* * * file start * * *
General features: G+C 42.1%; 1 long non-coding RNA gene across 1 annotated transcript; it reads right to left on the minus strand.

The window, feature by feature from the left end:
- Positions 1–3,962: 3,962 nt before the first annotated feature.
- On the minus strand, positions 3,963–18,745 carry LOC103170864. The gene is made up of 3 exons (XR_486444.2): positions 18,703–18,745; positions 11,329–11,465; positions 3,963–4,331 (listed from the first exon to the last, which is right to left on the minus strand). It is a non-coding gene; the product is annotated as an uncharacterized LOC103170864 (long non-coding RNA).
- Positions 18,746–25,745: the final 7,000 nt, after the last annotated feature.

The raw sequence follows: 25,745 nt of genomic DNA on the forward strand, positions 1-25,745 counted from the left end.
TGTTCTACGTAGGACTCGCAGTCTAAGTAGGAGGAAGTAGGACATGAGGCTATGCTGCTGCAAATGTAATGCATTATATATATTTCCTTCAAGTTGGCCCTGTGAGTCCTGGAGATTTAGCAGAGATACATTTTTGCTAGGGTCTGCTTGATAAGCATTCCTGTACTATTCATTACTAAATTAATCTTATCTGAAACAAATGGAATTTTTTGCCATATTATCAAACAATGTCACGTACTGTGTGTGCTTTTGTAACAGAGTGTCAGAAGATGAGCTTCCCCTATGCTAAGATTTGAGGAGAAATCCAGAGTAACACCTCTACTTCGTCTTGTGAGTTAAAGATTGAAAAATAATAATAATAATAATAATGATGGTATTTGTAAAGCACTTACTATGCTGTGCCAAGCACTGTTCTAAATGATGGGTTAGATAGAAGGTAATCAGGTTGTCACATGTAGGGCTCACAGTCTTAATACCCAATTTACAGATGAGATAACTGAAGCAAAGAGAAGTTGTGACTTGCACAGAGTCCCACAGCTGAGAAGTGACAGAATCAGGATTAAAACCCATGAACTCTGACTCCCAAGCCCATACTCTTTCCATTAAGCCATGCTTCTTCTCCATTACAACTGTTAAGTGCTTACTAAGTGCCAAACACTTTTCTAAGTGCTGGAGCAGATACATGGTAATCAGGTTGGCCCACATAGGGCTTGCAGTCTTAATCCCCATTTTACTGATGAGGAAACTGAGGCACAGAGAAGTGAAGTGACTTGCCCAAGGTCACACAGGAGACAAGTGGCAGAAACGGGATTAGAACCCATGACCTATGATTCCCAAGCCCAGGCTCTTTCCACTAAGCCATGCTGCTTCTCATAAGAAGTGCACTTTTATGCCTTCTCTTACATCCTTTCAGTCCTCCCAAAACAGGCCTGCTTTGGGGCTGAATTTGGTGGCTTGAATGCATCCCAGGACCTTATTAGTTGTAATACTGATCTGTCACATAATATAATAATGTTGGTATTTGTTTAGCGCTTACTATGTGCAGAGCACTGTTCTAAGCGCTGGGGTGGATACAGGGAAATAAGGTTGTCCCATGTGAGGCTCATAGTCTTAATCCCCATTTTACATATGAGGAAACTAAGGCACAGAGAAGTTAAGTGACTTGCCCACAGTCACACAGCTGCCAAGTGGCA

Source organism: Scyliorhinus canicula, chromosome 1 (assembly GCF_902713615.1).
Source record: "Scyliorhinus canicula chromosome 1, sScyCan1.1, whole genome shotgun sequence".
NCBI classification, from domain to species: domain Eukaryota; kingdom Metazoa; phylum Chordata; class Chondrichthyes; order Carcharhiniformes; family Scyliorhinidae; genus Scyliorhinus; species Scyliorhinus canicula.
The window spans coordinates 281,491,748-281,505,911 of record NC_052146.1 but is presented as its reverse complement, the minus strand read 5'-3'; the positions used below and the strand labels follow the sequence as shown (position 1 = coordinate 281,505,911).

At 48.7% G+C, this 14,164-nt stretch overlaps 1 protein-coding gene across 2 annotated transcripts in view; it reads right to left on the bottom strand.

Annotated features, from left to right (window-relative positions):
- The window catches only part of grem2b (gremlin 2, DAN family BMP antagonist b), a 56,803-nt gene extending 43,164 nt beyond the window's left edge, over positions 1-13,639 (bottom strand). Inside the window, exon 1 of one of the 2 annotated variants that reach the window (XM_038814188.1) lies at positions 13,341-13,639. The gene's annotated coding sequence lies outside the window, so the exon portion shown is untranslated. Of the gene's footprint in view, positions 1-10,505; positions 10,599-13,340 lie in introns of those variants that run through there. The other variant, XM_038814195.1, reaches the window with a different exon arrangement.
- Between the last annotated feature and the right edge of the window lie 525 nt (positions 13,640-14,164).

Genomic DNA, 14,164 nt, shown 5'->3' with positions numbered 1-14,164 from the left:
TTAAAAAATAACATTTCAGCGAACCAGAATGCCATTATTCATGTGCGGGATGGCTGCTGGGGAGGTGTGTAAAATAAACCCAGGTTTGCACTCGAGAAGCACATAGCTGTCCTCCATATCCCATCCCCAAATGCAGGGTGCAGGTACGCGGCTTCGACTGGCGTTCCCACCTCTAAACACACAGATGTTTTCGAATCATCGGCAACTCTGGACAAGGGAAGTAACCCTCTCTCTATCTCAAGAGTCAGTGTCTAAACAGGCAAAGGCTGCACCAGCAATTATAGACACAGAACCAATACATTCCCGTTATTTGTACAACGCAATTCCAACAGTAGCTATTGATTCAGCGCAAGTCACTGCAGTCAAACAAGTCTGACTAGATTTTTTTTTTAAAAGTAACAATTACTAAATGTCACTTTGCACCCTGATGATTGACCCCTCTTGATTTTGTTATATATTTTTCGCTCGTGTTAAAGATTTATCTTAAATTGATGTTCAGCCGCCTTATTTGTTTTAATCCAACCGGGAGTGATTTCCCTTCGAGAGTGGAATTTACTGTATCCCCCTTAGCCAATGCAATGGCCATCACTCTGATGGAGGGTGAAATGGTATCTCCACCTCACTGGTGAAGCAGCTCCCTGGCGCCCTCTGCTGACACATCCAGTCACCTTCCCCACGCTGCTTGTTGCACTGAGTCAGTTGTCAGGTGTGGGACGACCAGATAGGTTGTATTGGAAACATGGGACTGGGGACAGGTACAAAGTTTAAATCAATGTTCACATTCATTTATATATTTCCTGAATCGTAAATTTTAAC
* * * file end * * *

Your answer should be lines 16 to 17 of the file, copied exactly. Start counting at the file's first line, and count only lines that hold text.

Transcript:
Genomic DNA, 14,164 nt, shown 5'->3' with positions numbered 1-14,164 from the left:
TTAAAAAATAACATTTCAGCGAACCAGAATGCCATTATTCATGTGCGGGATGGCTGCTGGGGAGGTGTGTAAAATAAACCCAGGTTTGCACTCGAGAAGCACATAGCTGTCCTCCATATCCCATCCCCAAATGCAGGGTGCAGGTACGCGGCTTCGACTGGCGTTCCCACCTCTAAACACACAGATGTTTTCGAATCATCGGCAACTCTGGACAAGGGAAGTAACCCTCTCTCTATCTCAAGAGTCAGTGTCTAAACAGGCAAAGGCTGCACCAGCAATTATAGACACAGAACCAATACATTCCCGTTATTTGTACAACGCAATTCCAACAGTAGCTATTGATTCAGCGCAAGTCACTGCAGTCAAACAAGTCTGACTAGATTTTTTTTTTAAAAGTAACAATTACTAAATGTCACTTTGCACCCTGATGATTGACCCCTCTTGATTTTGTTATATATTTTTCGCTCGTGTTAAAGATTTATCTTAAATTGATGTTCAGCCGCCTTATTTGTTTTAATCCAACCGGGAGTGATTTCCCTTCGAGAGTGGAATTTACTGTATCCCCCTTAGCCAATGCAATGGCCATCACTCTGATGGAGGGTGAAATGGTATCTCCACCTCACTGGTGAAGCAGCTCCCTGGCGCCCTCTGCTGACACATCCAGTCACCTTCCCCACGCTGCTTGTTGCACTGAGTCAGTTGTCAGGTGTGGGACGACCAGATAGGTTGTATTGGAAACATGGGACTGGGGACAGGTACAAAGTTTAAATCAATGTTCACATTCATTTATATATTTCCTGAATCGTAAATTTTAAC